An orange grove, a golf course, and a solar-powered model home occupy the grounds of Hunan Sunzone Optoelectronics, a solar panel manufacturer in south-central China. Not only has this nascent company cracked the code of linking corporate interests with aesthetic ones, but with almost 95 percent of its solar panel market in Europe, it has also proven its aptitude at matching its productivity with worldwide demand. Just two years old, Hunan Sunzone has turned the city of Hunan into a global hub for the production of green technology. By virtually any standard, its facilities are state of the art. But in the Middle Kingdom, this 22-acre juggernaut is no anomaly. In recent years, China’s green technology sector has seen a huge upsurge in productivity—and the thanks go largely to the Chinese government. Through generous government subsidies, China’s green technology sector has become the most productive and competitive in the world.
With an eye towards fostering and maintaining this global competitiveness, the Chinese government has been channeling a growing amount of attention and resources towards the country’s green technology producers. But it’s not just Chinese officials who are enthusiastic about this green revolution. As the industry becomes ever more profitable, global capital is pouring into this booming Chinese sector. The capital base initially provided by the government is now being matched by private funds, fueling the field’s expansion even further. According to Devon Swezey, project director for the environmental think tank The Breakthrough Institute, by 2012 private investors around the world are expected to allocate $450 billion annually to renewable energy and energy-efficient technologies. By 2020, that figure will reach $600 billion. If current trends are any indication, the bulk of that will go to China.
With the entry of Chinese producers into the world market for green technology, the global green economy has become increasingly competitive. For the first time in history, formally limiting renewable resources can hold their own against the fossil fuels driving climate change. Due to China’s tremendous efforts, worldwide prices of solar panels have decreased almost 50 percent in the past two years, and wind turbine prices have declined by 25 percent. The Chinese government has allowed green technology factories to buy land at discounted rates and, contrary to common perceptions of a stifling Communist bureaucracy, has streamlined the process by which private individuals can build new green technology factories. It took Hunan Sunzone less than a year to begin operations. According to Tom Zarrella, former chief executive of GT Solar, a comparable company in the U.S. could take years to begin operating. Hunan Sunzone benefited from a Chinese administrative system that prioritizes green industries in its distribution of grants and permits.
As rates of green technology output continue to climb in China, the American media relishes pointing out that U.S.-based corporations are being left in the dust. Efforts by the U.S. government to nurture the growth of its domestic green energy sector pale in comparison to the aggressive track taken by China. Those in the American green technology industry easily become frustrated with the fact that it can take over a year for a new factory to be constructed—and even longer for it to become operational. Unlike in China, loans for U.S. green-technology start-ups are not prioritized or subsidized. Instead of wasting valuable time, these would-be businesses sometimes move their operations abroad—often to China. Evergreen Solar, a Massachusetts-based green technology manufacturer, opened a branch in China over a year ago after struggling for years in the U.S. and has had very little difficulty turning a profit there.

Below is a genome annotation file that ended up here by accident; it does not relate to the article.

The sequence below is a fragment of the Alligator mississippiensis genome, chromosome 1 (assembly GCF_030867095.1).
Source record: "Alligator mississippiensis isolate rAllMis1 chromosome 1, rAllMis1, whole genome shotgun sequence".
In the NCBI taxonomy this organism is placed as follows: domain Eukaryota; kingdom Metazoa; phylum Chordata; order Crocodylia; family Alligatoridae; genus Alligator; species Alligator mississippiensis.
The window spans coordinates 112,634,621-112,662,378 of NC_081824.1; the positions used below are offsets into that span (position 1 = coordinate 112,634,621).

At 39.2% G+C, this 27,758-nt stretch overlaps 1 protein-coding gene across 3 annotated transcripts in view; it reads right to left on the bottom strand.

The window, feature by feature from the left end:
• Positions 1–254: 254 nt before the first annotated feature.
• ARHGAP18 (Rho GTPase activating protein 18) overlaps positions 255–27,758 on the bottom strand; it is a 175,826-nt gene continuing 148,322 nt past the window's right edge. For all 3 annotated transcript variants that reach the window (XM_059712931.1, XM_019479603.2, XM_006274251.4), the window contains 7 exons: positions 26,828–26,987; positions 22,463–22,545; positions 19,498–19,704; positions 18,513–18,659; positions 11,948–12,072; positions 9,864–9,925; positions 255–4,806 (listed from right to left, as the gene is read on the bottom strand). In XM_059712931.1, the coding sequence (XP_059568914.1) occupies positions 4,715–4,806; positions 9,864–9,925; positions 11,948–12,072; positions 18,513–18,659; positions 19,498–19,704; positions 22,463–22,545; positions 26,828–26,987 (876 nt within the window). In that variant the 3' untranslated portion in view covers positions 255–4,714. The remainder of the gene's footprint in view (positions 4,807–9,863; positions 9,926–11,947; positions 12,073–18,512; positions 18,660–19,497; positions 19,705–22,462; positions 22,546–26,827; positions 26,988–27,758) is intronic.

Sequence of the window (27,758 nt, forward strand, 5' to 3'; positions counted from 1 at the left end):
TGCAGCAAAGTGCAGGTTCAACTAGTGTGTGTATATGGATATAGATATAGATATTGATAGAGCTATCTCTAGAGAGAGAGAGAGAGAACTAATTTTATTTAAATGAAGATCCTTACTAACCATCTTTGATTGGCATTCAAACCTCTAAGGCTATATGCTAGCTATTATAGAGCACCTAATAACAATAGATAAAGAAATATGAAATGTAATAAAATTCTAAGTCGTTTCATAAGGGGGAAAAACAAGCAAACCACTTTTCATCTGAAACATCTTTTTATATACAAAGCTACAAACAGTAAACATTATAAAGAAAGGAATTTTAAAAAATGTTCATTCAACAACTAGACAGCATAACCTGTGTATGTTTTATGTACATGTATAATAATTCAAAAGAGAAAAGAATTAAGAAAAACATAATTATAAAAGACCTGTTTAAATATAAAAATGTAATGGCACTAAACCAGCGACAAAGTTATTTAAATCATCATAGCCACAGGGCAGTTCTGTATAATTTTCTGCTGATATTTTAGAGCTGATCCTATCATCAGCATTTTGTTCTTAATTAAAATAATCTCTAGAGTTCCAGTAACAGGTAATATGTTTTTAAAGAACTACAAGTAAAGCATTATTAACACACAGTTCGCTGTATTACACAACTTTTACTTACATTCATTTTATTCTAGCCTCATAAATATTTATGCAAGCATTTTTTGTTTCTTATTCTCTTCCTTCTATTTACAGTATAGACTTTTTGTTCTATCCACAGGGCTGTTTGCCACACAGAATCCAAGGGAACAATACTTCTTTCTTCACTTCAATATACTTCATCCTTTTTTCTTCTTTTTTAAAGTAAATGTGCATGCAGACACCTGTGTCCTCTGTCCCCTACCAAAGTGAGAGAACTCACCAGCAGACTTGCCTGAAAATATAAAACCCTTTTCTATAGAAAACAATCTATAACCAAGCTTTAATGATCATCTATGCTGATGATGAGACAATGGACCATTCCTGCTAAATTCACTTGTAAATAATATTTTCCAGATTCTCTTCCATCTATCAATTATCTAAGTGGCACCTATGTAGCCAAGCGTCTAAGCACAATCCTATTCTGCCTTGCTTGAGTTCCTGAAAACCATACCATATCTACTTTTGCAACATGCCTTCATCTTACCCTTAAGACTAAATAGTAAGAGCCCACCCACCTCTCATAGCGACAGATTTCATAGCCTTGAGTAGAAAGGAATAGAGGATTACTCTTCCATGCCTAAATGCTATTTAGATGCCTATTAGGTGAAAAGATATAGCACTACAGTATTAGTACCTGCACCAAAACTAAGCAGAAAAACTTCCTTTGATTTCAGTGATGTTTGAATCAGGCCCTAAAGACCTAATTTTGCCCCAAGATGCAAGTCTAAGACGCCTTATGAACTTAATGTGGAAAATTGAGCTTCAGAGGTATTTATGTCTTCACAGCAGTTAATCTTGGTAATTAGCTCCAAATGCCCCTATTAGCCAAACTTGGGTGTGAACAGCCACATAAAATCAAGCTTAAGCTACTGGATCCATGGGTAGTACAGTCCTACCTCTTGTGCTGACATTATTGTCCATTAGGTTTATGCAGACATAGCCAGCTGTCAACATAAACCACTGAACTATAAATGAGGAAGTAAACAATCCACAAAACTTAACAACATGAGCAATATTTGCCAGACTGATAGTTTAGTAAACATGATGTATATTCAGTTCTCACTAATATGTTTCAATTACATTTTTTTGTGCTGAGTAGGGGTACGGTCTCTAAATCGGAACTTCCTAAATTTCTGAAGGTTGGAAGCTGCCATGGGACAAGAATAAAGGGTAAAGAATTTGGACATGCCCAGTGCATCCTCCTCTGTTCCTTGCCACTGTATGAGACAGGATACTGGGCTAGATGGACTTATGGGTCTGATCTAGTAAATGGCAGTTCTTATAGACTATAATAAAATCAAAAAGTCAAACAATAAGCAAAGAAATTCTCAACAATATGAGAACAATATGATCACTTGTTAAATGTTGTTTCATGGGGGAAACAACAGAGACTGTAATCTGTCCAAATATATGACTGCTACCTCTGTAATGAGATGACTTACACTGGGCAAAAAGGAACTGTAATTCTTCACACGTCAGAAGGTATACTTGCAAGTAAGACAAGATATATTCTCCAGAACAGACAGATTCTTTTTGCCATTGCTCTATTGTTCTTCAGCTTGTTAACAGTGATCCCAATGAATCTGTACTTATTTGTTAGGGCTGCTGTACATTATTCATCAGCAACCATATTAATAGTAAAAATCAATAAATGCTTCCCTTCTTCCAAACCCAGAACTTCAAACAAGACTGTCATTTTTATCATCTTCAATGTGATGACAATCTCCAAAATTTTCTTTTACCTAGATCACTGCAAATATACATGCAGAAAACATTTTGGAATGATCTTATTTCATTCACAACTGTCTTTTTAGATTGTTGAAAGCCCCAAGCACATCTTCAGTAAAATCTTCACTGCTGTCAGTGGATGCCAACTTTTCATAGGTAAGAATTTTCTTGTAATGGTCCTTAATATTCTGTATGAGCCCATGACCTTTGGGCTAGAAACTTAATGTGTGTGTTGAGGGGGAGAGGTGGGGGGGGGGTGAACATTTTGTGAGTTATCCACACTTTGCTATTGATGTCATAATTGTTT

Unsurprisingly, not everyone is happy with China’s green revolution. In a petition filed with Timothy Keeler, chief of staff in the Office of the U.S. Trade Representative, on September 9th, 2010 and supported by many members of Congress, the U.S. United Steelworkers Union accused China of violating World Trade Organization agreements that limit government subsidies of products intended for export. The union claims that the Chinese government, has violated W.T.O. agreements by restricting export of raw materials essential to the manufacturing of green technology, subsidized green technology production on the basis of export performance and domestic consumption, encouraged consumption of domestic goods over foreign goods, required foreign investors to divest their technology to Chinese companies in order to have ventures approved, and distorted global trade through domestic subsidies. In support of stricter trade rules, a coalition of American business groups – including the Main Street Alliance, Small Business Majority, and American Businesses for Clean Energy—released a report on September 14th that directly blamed Chinese energy policy for the flight of billions of dollars of private capital and over two million jobs from American soil. The Chinese government denies all charges.
Still, Americans remain hesitant and divided on the best course of action. While the W.T.O. does not yet have an official case to consider regarding China’s green technology subsidies, it is increasingly probable that international injunctions against China may never arrive, and if they do, they are expected to be ineffective. China’s ability to influence or evade U.S. and W.T.O. trade measures has increased with its economic clout. American corporations themselves have been timid about advocating these measures. The New York Times reported on September 9th, 2010 that American corporations are hesitant to file a case against China out of fear of hostile retaliation by the Chinese government. While the United Steelworkers Union has filed a petition, there has not yet been any action at the governmental level in America.